...

I went to a school that is currently ranked a 6 out of 10 on the Great Schools.org website for whatever that would be worth. I would say middle of the road would be appropriate.  It was a massive place with over about a thousand graduating seniors. An easy place to get lost in the crowd. I was undiagnosed at the time with ADD, but I am medicated now. I have no idea what teachers made, but it seemed like we had some good ones and some just going through the motions.

Neither parent was educated past high school. Dad worked in a mill and mom was a waitress. Neither ever worked with me on homework. i know where the library was but didn't go.  Computers were not a thing at the time. Everybody in the area was working class. There was no crime to speak of that I was aware of.  There were regular waves of lay-offs at the mill.  Nobody that I knew of in my family had gone to college, and I was the only of 4 siblings to actually graduate High School.

I think the only 'decisions' I made that could affect my life would have been to actually just show up at school and not to have kids. I thought I made it clear that i didn't do anything exceptional or even mdestly impressive. I hardly think I am delusional about what I did in my youth.  I just kept doing just about the bare minimum and didn't stop.

Now if that is all it takes to be boot-strappy, then it is pretty freaking easy.  I made maximum two decisions (really just two habits) that could be even noted.  I went to school, and I didn't have kids.  I didn't study particularly hard, I didn't strive to excel, I didn't join clubs, I didn't really do much.  In fact, I only think the truant officer knew me on sight.  My first day he took me aside and said "I'm not going to have the same problems with you like I did with your brother and sister am I?".  I graduated Very slightly above the middle of the pack.

I would not say I am 'self-made' as much as I would say I am the result of tme most minimal of effort.  I am effectively the default level of success.
 
2014-01-09 04:49:02 PM  

Tricky Chicken: Are you implying that my access to education was somehow greater that that of the poor?


Yes.  I am.  With no ambiguity.
 
2014-01-09 04:50:07 PM  

menschenfresser: Even if you put the poverty line at $.01 annually for a family of fifteen, the conservative mouthbreathers will insist that's way more than they need. Particularly stupid since most of the conservative mouthbreathers are poor themselves. Oh wait, sorry; they're future millionaires so they vote like they want to be in the future.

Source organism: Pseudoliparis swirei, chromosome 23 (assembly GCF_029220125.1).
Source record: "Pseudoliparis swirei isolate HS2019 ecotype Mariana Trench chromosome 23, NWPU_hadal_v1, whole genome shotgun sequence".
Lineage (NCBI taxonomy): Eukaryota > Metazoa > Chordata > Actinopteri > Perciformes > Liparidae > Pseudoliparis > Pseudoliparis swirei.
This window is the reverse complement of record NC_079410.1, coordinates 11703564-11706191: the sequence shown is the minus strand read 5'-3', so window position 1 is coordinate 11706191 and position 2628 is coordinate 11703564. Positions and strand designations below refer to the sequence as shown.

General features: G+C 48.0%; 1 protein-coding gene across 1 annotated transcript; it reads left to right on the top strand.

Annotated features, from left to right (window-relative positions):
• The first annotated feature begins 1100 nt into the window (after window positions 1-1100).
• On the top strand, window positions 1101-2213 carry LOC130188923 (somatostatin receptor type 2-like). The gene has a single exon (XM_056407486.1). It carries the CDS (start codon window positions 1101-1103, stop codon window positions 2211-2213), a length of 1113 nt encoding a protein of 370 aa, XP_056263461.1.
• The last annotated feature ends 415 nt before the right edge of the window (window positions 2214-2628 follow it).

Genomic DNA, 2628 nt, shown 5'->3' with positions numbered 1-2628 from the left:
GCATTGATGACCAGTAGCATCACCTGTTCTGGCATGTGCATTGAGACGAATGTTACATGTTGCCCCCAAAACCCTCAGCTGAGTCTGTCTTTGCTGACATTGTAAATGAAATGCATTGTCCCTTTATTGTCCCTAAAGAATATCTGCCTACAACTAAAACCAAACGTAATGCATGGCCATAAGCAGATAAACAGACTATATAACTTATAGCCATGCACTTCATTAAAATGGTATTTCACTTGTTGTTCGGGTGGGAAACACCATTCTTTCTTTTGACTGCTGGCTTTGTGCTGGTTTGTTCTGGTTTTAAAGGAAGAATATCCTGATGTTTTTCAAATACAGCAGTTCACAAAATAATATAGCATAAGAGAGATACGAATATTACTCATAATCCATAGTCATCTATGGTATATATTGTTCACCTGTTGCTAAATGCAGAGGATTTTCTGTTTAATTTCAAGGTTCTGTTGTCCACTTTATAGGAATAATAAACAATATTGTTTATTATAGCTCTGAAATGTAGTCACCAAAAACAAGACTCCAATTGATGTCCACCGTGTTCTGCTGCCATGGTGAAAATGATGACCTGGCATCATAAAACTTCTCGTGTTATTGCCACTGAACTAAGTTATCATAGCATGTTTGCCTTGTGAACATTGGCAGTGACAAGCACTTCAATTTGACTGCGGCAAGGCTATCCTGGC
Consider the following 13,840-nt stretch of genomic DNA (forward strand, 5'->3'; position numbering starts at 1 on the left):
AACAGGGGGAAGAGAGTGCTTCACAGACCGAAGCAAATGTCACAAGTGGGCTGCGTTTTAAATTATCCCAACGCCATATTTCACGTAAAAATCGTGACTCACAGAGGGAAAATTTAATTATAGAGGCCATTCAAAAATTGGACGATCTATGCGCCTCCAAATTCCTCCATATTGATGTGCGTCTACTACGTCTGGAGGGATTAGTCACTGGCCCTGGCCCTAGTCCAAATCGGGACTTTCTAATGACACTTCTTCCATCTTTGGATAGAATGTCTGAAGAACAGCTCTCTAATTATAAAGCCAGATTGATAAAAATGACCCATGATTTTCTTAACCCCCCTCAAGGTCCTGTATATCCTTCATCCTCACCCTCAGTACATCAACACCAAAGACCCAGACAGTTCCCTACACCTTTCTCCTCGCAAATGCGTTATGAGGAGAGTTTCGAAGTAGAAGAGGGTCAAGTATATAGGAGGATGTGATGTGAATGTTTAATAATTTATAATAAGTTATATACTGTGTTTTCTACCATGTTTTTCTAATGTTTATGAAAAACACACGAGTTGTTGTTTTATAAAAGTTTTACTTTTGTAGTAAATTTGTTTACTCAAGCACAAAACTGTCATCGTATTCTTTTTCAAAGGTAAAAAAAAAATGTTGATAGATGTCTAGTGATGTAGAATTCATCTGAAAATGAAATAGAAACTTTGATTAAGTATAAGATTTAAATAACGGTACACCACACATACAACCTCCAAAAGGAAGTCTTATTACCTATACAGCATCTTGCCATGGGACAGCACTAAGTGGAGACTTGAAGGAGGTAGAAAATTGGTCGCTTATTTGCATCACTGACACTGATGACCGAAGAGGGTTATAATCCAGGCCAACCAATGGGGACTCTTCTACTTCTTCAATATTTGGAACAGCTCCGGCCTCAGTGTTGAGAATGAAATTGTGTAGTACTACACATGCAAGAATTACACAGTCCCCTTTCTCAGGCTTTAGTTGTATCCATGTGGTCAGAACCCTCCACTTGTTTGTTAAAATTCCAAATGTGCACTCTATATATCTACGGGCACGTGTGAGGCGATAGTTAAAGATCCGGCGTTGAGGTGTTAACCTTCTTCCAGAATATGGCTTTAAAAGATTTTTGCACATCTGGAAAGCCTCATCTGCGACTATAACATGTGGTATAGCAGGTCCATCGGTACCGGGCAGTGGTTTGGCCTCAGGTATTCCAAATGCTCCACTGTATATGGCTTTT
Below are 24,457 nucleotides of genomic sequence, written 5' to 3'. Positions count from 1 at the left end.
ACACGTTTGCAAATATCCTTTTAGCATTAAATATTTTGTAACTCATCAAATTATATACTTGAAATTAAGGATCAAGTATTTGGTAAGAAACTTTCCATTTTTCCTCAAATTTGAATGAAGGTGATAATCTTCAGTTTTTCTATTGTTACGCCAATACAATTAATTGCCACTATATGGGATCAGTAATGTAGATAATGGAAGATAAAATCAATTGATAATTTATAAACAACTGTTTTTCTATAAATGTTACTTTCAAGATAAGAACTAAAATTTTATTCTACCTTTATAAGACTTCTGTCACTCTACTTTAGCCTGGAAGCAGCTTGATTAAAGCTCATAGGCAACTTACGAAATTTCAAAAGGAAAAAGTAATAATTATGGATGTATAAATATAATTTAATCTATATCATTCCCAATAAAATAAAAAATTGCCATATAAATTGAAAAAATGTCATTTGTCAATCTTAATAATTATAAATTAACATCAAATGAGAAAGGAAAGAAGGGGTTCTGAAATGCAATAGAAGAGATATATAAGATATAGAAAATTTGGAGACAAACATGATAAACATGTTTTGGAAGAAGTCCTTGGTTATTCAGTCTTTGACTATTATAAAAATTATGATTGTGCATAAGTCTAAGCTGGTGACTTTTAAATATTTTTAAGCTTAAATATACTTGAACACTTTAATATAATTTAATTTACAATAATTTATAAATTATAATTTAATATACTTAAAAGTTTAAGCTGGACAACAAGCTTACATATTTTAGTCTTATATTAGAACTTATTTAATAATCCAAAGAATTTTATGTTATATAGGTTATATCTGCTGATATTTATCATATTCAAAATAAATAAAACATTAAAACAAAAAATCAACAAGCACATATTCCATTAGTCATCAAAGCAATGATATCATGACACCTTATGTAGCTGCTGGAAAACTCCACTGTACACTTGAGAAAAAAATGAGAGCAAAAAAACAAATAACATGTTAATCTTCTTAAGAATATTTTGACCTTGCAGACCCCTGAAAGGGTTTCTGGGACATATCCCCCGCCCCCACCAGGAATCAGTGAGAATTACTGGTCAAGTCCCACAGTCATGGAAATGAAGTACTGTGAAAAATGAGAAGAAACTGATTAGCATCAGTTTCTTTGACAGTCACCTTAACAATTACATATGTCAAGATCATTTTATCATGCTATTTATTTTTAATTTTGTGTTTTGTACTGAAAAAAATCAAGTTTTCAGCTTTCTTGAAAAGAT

*** THIS IS WHAT LIBERAL MOUTH BREATHERS ACTUALLY BELIEVE ***
 
2014-01-09 04:53:32 PM  

profplump: Tricky Chicken: I am related to several people that are genuinely extreemely poor. And I know for a fact that they do almost no work at all.

So you're related to people who don't work hard and are poor. Are you suggesting that because you know some people who "deserve" to be poor that all poor people must deserve it?


No. He was suggesting that he does indeed know some poor people, which was the answer to the farking question he was asked.

/lmao at all of the terrible reading comprehension happening in this thread by all of the "definitely not dumb" people
 
2014-01-09 04:54:44 PM  

Maul555: menschenfresser: Even if you put the poverty line at $.01 annually for a family of fifteen, the conservative mouthbreathers will insist that's way more than they need. Particularly stupid since most of the conservative mouthbreathers are poor themselves. Oh wait, sorry; they're future millionaires so they vote like they want to be in the future.

*** THIS IS WHAT LIBERAL MOUTH BREATHERS ACTUALLY BELIEVE ***


Yeah, pretty much. It is.   We haven't seen any hint of contravarience against this hypothesis about conservative beliefs.
 
2014-01-09 04:58:54 PM  

mike_d85: here to help: We have the occasional "grocery bill" thread here on the Fark dot coms and I always shudder at some of the totals that get posted. $200 a WEEK for a couple/small family or even a single person seems to be acceptable. Admittedly I am thrifty, single, know how to cook, don't really buy junk food and don't cram my piehole at the slightest little tummy grumble but I eat rather well on $70-80 per MONTH and could bring that WAY down if I was willing to spend more time doing prep/cooking.